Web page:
The relationship here is also trilateral or quadrilateral. The rapist, the rape victim, the rape agency that needs to guarantee the rapist’s uncompromising loyalty, and finally the victim’s group and larger community, which is wanted/occupied and with a devastated sense of self. Maryam Khlaif said: “I am alone, I am here [in an unspecified neighboring country] and I have no one by my side.” Because she was raped, her husband divorced her and her mother “kicked her out” (perhaps to protect her, as Maryam herself hinted). It seems that the intention of the rape agency is this ultimate aloneness and isolation, if not simply murder as happened with Alwa, a rape victim from Daraa. The patriarchy that reduces women’s individuality to their sealed bodies facilitates its work. The late virgin Alwa was doubly murdered when Assadists raped her and her father subsequently killed her.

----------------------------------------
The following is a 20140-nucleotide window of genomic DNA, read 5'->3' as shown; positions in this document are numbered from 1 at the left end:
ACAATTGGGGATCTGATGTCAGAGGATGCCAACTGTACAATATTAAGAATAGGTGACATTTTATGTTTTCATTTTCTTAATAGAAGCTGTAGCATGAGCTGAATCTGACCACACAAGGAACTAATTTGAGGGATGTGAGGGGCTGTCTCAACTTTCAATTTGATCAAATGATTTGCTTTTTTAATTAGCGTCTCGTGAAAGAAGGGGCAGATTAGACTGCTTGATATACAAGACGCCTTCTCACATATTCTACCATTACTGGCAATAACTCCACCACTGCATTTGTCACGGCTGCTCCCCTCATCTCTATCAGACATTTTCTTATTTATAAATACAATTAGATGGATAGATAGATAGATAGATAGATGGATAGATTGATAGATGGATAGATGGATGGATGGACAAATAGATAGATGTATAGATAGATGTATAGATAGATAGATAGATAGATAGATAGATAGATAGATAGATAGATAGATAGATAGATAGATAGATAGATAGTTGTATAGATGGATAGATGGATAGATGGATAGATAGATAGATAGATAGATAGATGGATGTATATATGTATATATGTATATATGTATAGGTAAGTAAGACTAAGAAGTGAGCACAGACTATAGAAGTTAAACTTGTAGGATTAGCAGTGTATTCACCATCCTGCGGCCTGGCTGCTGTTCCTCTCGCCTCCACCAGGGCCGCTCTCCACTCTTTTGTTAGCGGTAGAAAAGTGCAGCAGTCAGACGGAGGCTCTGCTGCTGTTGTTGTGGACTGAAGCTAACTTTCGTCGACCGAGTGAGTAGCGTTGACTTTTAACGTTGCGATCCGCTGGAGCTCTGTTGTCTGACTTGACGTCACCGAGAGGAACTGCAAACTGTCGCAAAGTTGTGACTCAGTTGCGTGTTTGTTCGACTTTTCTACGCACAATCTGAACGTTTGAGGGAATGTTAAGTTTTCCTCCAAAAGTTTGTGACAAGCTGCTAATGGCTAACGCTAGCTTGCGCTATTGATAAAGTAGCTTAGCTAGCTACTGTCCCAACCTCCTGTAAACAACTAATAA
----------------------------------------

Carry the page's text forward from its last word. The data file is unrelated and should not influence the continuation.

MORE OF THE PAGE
Apart from the two aspects of sovereignty, possession and control, rape isn’t even ultimately sexual. Sex is an essentially intimate act, as unsatisfactory to women or to men as it may be in our societies within the framework of marriage or love. Women may even be compelled to engage in it under pressure or even coercion from their partners. But rape isn’t merely a coercion to having sex. It is rather an act of assault, in which victims are sometimes subjected to repeated rapes. This happened to Bosnian women at the hands of the Serbian army and militias, as to Tutsi women in Rwanda at the hands of the army and the Hutu Interahamwe militia, and in Darfur at the hand of the Sudanese Arab Janjaweed militias. All these acts of genocide are precedents to the atrocities of Assadist prisons recounted by the interviewed victims in The Stifled Cry. Rape is a common weapon of war witnessed in many wars and acts of genocide, where women are used for sex and for serving the combatants who had destroyed their communities and possibly killed their families. The rape victim’s susceptibility to assault exceeds sexual coercion in a frightening situation, and goes as far as the involvement of many rapists in the act of violating her boundaries and occupying her body. This seems to create an association between rapists, ensuring their loyalty to each other, as much as it is aimed at devastating the victim’s community.